It has been observed that the flu virus does not suddenly appear in the fall and winter seasons but is present all year around.  Yet it is in the fall and winter that people tend to become much more susceptible to the flu virus and it is during these times of the year that people experience a marked increase in symptoms associated with the flu and the common cold.  While there may be several dynamics associated with this increase in susceptibility to the flu virus and viruses connected with the common cold, it has been observed that vitamin D appears to be one of those dynamics.      

      Vitamin D regulates genetic expression in hundreds of tissues throughout the body.  In the body, vitamin D converts to calcitriol which acts as a steroid hormone turning protein production on and off, as your body requires.  Vitamin D has been shown to increase production of broad-spectrum antimicrobial peptides.  Peptides are linked amino acids that perform specific functions in the body.  There are 200 known antimicrobial peptides which act in the body to destroy the cell walls of bacteria, fungi, and viruses, including the influenza virus.  When doing this, it has been shown there is a simultaneous prevention of the release of inflammatory cells, called chemokines and cytokines, into infected lung tissue.  During the 1918 flu pandemic, it was found that inflammatory cytokines had triggered the complete destruction of the normal epithelial cells lining the respiratory tract. This is the kind of inflammatory reaction that vitamin D has been found to prevent.

      To date, there have not been any completed clinical studies that measure the impact of vitamin D in helping prevent the flu virus from attacking the respiratory tract.  There are, however, a number of observations that have been made that strongly suggest an inverse relationship between vitamin D levels in the body and the flu.  In other words, as vitamin D increases, the incidence of flu decreases. 

       One such observation comes from Dr. Norris Glick, an MD who works at a state residential long and short-term treatment facility for individuals with developmental disabilities called Central Wisconsin Center.  This Center is located in Madison Wisconsin and is managed by the State of Wisconsin's Department of Health Services, Division of Long Term Care.  This facility is home to approximately 275 patients served by a staff of approximately 800. Serum levels of vitamin D have been monitored in virtually all patients for several years and patients have been supplemented with vitamin D.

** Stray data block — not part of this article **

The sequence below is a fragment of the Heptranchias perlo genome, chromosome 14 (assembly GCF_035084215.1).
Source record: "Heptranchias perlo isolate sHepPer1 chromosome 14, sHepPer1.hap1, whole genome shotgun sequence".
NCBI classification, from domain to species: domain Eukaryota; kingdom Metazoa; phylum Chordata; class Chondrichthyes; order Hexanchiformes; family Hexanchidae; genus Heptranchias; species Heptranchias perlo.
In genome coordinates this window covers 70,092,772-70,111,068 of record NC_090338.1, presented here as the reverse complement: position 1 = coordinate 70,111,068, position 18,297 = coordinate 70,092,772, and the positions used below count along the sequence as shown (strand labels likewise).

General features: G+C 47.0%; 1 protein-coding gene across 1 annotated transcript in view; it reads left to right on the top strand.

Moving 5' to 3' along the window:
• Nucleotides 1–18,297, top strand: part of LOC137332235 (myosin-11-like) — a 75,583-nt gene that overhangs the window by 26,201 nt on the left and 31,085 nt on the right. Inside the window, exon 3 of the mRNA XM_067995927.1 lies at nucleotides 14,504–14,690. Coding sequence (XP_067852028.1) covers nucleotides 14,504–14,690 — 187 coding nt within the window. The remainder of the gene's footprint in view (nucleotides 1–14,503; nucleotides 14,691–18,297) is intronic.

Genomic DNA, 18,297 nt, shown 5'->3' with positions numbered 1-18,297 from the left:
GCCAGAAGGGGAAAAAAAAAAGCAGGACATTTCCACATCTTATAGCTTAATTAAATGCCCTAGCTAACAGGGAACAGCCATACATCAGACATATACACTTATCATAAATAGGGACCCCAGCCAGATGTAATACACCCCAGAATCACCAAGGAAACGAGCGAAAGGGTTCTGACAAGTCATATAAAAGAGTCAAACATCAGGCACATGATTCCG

In June, 2009, two patients developed influenza-like symptoms and were tested positive for H1N1 which is the swine flu virus.  One patient was a long-term resident and the other patient was a child who was recently transferred to the Center.

       Sixty of the staff members developed flu symptoms.  Eight tested positive for H1N1.  There were an additional 43 staff members who called in sick because of flu-like symptoms. Eleven or twelve staff members developed flu-like symptoms after working on the unit where the child was given care. Several of these staff members tested positive for H1N1.  The patients at this Center have interaction with each other and the staff.

       What is interesting is that only these two patients out of a total of 275 developed flu-like symptoms and one of the two was the child recently brought to the Center who came to the center with the flu. On the other hand, 103 of 800 staff members developed flu-like symptoms.  It appears the spread of H1N1 was not from staff-to-patient but from patient-to-staff and between staff.  The implication is that the staff personnel were susceptible to H1N1 while the patients, who have been provided vitamin D supplementation, were seemingly protected.

       While this report doesn’t prove vitamin D was the variable that made the difference in this case, the fact that vitamin D is known to produce in the body protective mechanisms that protect against the flu virus provides circumstantial evidence that this was a determining factor in the patients of this facility not getting the flu.  It should be noted that there are additional anecdotal observations of this nature from physicians and others regarding an apparent link between vitamin D levels and susceptibility to the flu.

       Much research has been done with vitamin D in recent years demonstrating it has many more functions in the body than previously thought.  One of these functions is associated with protecting the body from viral attack.  It’s been recognized that many Americans are deficient in vitamin D, especially during the winter months when there is limited exposure to sunlight which activates the manufacture of vitamin D in the body.  There is increasing evidence to suggest correlation between diminished vitamin D levels and susceptibility to the flu and other health problems. 

      We strongly recommend supplementing with vitamin D during the winter flu season in addition to implementing the necessary dietary changes to insure strong immunity. It is also recommended that you get tested for current blood levels of vitamin D.  Such testing is available through Milk ‘N Honey.